According to him, one has to be really specific of what one wants. The more clear you are with your goal, the more channelized you would be. Second, never think you are not capable of any thing. Don’t underestimate yourself rather come out of your comfort zone and grow. Everyone is capable of doing anything. Though its not easy, you have to lose your sleep to get what you want. Third, get in touch with things related to your goal. Stay motivated, push yourself and have determination to move beyond to get your goals.


Nikhil believes that there are four pillars which balance the life and contentment-

  1. Integrity – This means having integrity in oneself. One has to honour his words and promises to be a man of his words. Not only it restores faith, also it makes you disciplined which is necessary to make things happen.
  2. Relationship – It is not the conventional relationship but the relation you build with people around. Let those people be contributors in your life. Let them touch you in ways which would guide you and coach you during tough times of your life. Let the relation be strong and powerful so that it makes an impact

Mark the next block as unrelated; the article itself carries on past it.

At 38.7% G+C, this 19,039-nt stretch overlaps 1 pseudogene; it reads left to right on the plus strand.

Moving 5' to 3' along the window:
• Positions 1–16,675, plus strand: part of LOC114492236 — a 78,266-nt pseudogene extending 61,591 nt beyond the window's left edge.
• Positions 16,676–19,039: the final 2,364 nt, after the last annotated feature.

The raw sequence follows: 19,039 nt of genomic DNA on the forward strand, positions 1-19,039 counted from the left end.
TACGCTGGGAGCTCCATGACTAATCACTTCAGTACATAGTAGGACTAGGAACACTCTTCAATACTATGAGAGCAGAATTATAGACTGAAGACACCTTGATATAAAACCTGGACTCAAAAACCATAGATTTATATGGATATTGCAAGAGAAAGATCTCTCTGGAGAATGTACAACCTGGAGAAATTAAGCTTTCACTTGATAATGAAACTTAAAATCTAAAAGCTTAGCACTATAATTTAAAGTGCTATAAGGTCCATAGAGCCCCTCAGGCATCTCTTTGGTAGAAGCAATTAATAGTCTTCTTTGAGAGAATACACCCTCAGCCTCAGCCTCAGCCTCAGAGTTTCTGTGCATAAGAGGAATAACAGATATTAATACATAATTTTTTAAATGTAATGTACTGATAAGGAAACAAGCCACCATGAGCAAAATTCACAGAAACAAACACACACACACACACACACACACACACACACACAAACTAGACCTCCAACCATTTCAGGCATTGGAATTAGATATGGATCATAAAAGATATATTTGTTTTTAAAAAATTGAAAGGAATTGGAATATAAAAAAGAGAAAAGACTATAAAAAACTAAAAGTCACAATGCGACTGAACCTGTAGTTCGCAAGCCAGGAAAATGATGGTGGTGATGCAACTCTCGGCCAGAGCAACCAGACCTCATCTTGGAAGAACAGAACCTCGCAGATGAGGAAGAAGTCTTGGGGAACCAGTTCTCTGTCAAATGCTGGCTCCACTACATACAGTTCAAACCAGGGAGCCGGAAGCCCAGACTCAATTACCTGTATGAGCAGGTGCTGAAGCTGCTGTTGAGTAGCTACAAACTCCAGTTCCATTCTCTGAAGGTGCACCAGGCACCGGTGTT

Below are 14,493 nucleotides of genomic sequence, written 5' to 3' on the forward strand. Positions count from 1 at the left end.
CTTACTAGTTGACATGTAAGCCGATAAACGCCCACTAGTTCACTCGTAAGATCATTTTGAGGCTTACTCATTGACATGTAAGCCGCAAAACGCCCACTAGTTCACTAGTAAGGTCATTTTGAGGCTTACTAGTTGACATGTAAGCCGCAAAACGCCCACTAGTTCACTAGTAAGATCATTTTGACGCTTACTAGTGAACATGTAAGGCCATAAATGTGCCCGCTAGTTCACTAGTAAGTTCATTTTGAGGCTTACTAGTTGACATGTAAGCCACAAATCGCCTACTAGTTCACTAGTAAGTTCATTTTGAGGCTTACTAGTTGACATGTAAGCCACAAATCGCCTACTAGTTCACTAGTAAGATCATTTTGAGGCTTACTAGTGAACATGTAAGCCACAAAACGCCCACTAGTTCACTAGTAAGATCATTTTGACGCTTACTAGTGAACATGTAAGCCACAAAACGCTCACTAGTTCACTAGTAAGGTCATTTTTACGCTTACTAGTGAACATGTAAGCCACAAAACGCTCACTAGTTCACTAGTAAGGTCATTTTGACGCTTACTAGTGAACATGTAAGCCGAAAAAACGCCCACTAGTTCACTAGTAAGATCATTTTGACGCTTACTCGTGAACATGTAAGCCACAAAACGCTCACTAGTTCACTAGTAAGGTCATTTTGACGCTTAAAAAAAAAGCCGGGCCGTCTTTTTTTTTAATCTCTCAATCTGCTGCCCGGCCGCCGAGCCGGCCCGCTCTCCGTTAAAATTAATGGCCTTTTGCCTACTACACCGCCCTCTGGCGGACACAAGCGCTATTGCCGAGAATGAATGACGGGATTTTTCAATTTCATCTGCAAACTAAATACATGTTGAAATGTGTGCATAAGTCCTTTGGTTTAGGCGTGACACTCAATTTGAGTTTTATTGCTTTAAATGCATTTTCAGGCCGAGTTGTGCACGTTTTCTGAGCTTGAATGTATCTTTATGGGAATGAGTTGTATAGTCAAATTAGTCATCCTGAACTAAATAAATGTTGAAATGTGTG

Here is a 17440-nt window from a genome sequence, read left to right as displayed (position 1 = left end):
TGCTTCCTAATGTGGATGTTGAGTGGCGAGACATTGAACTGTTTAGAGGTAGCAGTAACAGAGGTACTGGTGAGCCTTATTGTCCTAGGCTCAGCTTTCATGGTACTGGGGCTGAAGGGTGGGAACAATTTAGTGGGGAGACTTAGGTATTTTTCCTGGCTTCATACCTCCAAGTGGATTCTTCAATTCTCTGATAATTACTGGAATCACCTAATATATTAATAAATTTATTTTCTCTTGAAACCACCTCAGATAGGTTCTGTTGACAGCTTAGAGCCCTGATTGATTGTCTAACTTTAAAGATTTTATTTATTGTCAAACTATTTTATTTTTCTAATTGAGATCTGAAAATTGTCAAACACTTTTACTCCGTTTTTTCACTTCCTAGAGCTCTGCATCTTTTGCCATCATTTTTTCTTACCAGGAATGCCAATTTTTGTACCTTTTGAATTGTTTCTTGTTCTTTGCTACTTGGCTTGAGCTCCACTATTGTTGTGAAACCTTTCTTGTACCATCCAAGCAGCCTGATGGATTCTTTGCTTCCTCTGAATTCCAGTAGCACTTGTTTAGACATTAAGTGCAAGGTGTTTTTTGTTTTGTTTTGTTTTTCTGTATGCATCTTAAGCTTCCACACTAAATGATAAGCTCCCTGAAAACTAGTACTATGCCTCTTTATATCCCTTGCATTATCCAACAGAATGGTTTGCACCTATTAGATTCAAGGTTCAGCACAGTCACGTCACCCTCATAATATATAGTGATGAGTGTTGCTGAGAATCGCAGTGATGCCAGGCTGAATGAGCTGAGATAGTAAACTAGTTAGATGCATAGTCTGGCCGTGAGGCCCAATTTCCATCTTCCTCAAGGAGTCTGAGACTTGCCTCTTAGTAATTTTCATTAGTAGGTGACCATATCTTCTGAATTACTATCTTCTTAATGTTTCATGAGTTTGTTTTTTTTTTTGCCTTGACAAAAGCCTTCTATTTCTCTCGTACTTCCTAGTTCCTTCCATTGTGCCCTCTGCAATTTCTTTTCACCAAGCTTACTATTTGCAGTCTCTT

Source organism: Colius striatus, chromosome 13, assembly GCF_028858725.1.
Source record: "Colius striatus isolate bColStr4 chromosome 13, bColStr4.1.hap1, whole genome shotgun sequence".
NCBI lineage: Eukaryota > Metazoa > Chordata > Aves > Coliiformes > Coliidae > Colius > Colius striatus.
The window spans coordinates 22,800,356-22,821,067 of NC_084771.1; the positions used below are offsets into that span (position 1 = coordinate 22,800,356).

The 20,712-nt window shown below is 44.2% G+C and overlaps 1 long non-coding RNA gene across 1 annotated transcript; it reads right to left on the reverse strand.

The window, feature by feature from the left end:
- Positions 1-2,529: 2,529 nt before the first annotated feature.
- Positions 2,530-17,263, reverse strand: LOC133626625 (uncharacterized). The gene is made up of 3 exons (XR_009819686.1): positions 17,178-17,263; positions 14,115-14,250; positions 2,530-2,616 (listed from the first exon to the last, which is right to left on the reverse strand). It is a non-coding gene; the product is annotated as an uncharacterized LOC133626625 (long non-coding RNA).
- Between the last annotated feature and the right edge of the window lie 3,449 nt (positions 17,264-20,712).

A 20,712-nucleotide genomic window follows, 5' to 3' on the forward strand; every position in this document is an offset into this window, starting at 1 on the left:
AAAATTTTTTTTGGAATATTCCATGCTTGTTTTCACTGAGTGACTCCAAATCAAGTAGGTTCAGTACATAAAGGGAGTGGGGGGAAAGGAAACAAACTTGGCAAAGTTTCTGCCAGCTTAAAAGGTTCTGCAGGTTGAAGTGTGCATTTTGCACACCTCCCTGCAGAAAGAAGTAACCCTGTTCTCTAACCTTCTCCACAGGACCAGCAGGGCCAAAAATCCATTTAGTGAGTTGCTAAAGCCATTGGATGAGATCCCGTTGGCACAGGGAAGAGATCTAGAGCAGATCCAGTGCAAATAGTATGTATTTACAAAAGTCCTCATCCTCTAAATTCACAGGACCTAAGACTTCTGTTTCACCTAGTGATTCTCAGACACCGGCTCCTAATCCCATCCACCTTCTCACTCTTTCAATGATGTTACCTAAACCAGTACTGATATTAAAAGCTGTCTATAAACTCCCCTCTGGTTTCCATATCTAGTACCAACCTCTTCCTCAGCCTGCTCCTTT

3. Existence – Analyse why you are here. What is the purpose behind your existence? What difference you’d want to make? How this game exits, in what ways and how you are going to play it?
  4. Enrollment– Bring liveliness to your purpose. Enroll people in it and be the phenomena

Such talk with Nikhil has left delegates mesmerised. They are amused by his enlightenment and his efforts to help people.



    As they say, there is no right time to do anything. You start now. Even if not at big level, try doing things which will contribute to your end goal.

    START NOW Button (web internet power on continue click here go)

  1. BE WISE